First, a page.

Another issue concerns institutional memory in key Whitehall departments: my recollection of entering the Treasury was being taken aback at how astonishingly young everyone seemed — not least compared to other departments. The Institute for Government published research last year showing that the proportion of civil servants in the Treasury aged under 30 is at 38 per cent — more than four times the civil service average. Levels of churn are high. Greater civil service continuity would at least help ensure that Ministers are made more aware of past approaches. Indeed, this problem has led one former advisor to make the interesting proposal that each department should have an official ‘historian’.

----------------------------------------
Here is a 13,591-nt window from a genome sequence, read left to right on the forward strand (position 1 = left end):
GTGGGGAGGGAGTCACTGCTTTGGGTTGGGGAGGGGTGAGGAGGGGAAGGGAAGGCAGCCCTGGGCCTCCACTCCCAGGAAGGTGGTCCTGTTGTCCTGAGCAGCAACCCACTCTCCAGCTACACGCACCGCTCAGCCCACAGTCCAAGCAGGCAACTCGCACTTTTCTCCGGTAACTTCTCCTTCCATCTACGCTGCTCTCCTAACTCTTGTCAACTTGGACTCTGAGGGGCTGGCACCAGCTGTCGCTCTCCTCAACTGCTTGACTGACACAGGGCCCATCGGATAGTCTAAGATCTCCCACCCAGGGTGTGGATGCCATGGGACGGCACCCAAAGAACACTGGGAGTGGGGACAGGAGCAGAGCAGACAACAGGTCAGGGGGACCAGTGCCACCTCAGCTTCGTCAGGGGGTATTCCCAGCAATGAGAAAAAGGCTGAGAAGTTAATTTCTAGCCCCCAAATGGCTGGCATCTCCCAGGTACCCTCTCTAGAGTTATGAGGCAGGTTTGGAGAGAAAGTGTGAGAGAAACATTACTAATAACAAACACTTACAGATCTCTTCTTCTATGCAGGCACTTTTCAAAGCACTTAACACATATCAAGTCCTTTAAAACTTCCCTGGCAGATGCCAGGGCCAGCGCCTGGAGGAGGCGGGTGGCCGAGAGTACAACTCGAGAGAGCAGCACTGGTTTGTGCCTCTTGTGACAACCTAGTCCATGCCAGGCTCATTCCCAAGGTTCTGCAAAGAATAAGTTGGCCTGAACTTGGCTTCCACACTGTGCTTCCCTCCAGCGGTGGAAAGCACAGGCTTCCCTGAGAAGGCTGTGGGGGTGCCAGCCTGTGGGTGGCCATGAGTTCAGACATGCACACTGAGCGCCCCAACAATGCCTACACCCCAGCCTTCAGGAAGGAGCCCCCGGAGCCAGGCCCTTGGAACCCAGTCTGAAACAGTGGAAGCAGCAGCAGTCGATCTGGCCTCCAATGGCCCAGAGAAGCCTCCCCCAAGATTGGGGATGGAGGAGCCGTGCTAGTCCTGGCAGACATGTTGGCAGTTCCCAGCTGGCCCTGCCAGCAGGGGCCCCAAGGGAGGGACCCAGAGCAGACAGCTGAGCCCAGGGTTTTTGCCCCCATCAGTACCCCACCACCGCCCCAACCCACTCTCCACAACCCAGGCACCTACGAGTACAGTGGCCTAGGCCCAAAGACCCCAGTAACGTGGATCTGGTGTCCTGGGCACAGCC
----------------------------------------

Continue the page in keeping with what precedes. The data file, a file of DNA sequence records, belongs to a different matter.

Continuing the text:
Nor is it just Whitehall that appears to lack a memory. The media reporting of these policy-reinventions is often poor: you would have looked in vein this morning on the BBC’s website for any reference to the fact this ‘new’ policy was actually a rather old one (this has since been rectified). If the policy process is to improve then those involved, as well as those who report it, need to have a keen sense of what has come before.



Gavin writes on politics, economics and public policy in a personal capacity. He is also Chair of the Resolution Foundation and Chair of the Living Wage Commission.